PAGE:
Publication(World Bank, Washington, DC, 2013-04) Doetinchem, Nina ; Megevand, Carole ; Braune, Loic ; Dulal, HariThe Congo Basin has the largest forest cover on the African continent. Of the 400 million hectares that the Basin comprises, about 200 million of them are covered by forest, with 90 percent being tropical dense forests. The Congo Basin's logging sector has a dualistic configuration. It boasts a highly visible formal sector that is export oriented and dominated by large industrial groups with foreign capital and an informal sector that has long been underestimated and overlooked. This report is one of a series of reports prepared during a two-year attempt to analyze and better understand deforestation dynamics in the Basin. It presents findings related to the logging sector and its potential impact on forest cover, and it is based on an in-depth analysis of the sector. The paper's structure is as follows: first chapter gives an overview of the logging sector both formal and informal in the six countries and its importance in terms of employment and revenues; second chapter is the analyzes and impacts of logging activities on forest cover; and final chapter presents recommendations to foster sustainable logging activities with a particular focus on the informal sector and reduce potential adverse impact on natural forests.
Fiscal Policy Instruments for Reducing Congestion and Atmospheric Emissions in the Transport Sector : A Review(World Bank, Washington, DC, 2008-06) Timilsina, Govinda R. ; Dulal, Hari B.This paper reviews the literature on the fiscal policy instruments commonly used to reduce transport sector externalities. The findings show that congestion charges would reduce vehicle traffic by 9 to 12 percent and significantly improve environmental quality. The vehicle tax literature suggests that every 1 percent increase in vehicle taxes would reduce vehicle miles by 0.22 to 0.45 percent and CO2 emissions by 0.19 percent. The fuel tax is the most common fiscal policy instrument; however its primary objective is to raise government revenues rather than to reduce emissions and traffic congestion. Although subsidizing public transportation is a common practice, reducing emissions has not been the primary objective of such subsidies. Nevertheless, it is shown that transport sector emissions would be higher in the absence of both public transportation subsidies and fuel taxation. Subsidies are also the main policy tool for the promotion of clean fuels and vehicles. Although some studies are very critical of biofuel subsidies, the literature is mostly supportive of clean vehicle subsidies.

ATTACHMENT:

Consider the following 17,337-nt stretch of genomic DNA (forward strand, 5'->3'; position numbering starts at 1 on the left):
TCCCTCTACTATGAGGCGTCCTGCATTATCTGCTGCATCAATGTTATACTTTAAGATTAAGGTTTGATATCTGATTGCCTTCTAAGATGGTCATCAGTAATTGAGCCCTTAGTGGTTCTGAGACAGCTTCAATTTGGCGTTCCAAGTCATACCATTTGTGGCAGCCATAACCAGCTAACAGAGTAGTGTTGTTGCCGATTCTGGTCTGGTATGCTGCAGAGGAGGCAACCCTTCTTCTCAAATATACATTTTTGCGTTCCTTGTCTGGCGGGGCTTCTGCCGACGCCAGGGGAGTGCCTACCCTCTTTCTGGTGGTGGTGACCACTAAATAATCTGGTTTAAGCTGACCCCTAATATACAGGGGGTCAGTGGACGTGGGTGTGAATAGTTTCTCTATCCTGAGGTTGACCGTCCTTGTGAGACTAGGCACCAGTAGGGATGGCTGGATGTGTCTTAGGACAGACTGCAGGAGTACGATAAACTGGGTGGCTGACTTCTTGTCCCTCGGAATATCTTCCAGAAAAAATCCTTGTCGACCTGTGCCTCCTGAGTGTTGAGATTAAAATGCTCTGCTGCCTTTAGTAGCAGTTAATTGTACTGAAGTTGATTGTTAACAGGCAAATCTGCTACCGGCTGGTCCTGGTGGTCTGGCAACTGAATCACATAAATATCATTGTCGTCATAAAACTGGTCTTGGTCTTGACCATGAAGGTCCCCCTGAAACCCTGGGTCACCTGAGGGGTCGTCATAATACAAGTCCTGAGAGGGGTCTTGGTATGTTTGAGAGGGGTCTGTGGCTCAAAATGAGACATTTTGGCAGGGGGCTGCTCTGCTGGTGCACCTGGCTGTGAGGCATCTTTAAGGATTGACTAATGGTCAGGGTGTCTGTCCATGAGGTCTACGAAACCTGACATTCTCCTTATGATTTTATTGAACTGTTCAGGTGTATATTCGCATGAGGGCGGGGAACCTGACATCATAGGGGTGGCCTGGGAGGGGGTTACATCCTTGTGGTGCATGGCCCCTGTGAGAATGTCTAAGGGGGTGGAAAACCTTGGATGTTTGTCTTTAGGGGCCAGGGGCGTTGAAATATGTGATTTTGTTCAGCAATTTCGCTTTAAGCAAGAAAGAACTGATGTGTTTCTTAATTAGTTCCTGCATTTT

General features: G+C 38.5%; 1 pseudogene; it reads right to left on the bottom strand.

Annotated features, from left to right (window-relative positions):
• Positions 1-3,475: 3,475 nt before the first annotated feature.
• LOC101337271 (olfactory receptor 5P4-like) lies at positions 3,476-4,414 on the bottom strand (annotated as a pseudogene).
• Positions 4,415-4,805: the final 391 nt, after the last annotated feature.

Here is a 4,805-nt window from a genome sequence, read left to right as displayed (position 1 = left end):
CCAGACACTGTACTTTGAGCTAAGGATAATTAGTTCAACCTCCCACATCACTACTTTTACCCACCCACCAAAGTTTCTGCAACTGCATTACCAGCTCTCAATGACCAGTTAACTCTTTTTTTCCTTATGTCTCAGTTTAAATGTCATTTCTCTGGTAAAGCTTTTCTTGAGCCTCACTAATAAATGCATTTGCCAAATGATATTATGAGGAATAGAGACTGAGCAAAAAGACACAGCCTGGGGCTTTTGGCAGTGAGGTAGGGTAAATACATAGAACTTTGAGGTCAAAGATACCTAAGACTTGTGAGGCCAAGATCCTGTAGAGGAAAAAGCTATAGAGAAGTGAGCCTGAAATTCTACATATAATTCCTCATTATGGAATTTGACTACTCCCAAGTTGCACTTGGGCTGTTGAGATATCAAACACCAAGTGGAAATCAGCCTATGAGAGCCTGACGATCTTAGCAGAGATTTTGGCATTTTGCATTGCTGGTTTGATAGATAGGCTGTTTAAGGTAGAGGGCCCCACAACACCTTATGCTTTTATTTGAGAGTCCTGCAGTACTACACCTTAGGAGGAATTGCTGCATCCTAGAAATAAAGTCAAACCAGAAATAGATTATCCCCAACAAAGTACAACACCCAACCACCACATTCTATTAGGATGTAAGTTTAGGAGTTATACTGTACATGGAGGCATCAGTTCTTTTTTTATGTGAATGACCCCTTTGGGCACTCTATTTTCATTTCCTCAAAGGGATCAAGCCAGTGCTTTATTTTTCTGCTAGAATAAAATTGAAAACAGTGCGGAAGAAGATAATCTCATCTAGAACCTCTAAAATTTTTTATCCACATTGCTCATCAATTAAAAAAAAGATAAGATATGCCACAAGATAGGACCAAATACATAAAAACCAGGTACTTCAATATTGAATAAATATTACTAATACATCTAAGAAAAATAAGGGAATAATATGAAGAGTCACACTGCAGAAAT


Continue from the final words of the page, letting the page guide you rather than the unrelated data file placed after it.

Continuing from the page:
Publication(World Bank, Washington, DC, 2010-03) Dulal, Hari Bansha ; Brodnig, GernotAgriculture is one of the major sources of greenhouse gas (GHG) emissions accounting for approximately 14 percent of total GHG emissions. However, unlike other sectors such as transport or energy, agriculture is potentially a significant carbon 'sink'. Moreover, because the majority of GHG emissions from agriculture originate in developing countries, early intervention could be highly cost-effective. This note examines the potential role of agriculture in climate change mitigation. It discusses: 1) the sector's current GHG emissions, 2) its potential to serve as a sink, 3) best management practices that can be adopted to mitigate climate change, and 4) social and institutional barriers to adopting agricultural mitigation measures, and ways to overcome them.